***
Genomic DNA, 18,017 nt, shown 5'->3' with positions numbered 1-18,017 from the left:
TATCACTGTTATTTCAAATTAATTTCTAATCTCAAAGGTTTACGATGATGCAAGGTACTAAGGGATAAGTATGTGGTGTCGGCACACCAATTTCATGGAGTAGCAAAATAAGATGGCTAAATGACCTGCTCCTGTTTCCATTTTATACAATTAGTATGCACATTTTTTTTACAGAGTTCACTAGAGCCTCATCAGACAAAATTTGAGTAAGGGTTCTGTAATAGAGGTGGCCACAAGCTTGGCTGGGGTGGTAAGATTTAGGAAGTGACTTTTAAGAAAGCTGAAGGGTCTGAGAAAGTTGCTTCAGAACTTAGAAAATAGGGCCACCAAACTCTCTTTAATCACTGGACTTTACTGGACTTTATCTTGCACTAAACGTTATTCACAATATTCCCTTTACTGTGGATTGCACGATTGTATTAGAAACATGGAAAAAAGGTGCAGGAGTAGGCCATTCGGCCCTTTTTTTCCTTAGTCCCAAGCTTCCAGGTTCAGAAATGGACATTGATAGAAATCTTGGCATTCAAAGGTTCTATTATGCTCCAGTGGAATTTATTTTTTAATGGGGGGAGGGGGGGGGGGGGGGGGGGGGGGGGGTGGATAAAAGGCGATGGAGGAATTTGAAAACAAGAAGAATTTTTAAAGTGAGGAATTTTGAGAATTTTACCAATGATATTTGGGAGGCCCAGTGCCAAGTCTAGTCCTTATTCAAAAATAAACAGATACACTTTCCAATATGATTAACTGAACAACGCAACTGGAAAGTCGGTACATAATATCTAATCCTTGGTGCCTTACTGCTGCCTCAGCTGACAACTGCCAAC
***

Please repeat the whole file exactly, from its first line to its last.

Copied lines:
Genomic DNA, 18,017 nt, shown 5'->3' with positions numbered 1-18,017 from the left:
TATCACTGTTATTTCAAATTAATTTCTAATCTCAAAGGTTTACGATGATGCAAGGTACTAAGGGATAAGTATGTGGTGTCGGCACACCAATTTCATGGAGTAGCAAAATAAGATGGCTAAATGACCTGCTCCTGTTTCCATTTTATACAATTAGTATGCACATTTTTTTTACAGAGTTCACTAGAGCCTCATCAGACAAAATTTGAGTAAGGGTTCTGTAATAGAGGTGGCCACAAGCTTGGCTGGGGTGGTAAGATTTAGGAAGTGACTTTTAAGAAAGCTGAAGGGTCTGAGAAAGTTGCTTCAGAACTTAGAAAATAGGGCCACCAAACTCTCTTTAATCACTGGACTTTACTGGACTTTATCTTGCACTAAACGTTATTCACAATATTCCCTTTACTGTGGATTGCACGATTGTATTAGAAACATGGAAAAAAGGTGCAGGAGTAGGCCATTCGGCCCTTTTTTTCCTTAGTCCCAAGCTTCCAGGTTCAGAAATGGACATTGATAGAAATCTTGGCATTCAAAGGTTCTATTATGCTCCAGTGGAATTTATTTTTTAATGGGGGGAGGGGGGGGGGGGGGGGGGGGGGGGGGTGGATAAAAGGCGATGGAGGAATTTGAAAACAAGAAGAATTTTTAAAGTGAGGAATTTTGAGAATTTTACCAATGATATTTGGGAGGCCCAGTGCCAAGTCTAGTCCTTATTCAAAAATAAACAGATACACTTTCCAATATGATTAACTGAACAACGCAACTGGAAAGTCGGTACATAATATCTAATCCTTGGTGCCTTACTGCTGCCTCAGCTGACAACTGCCAAC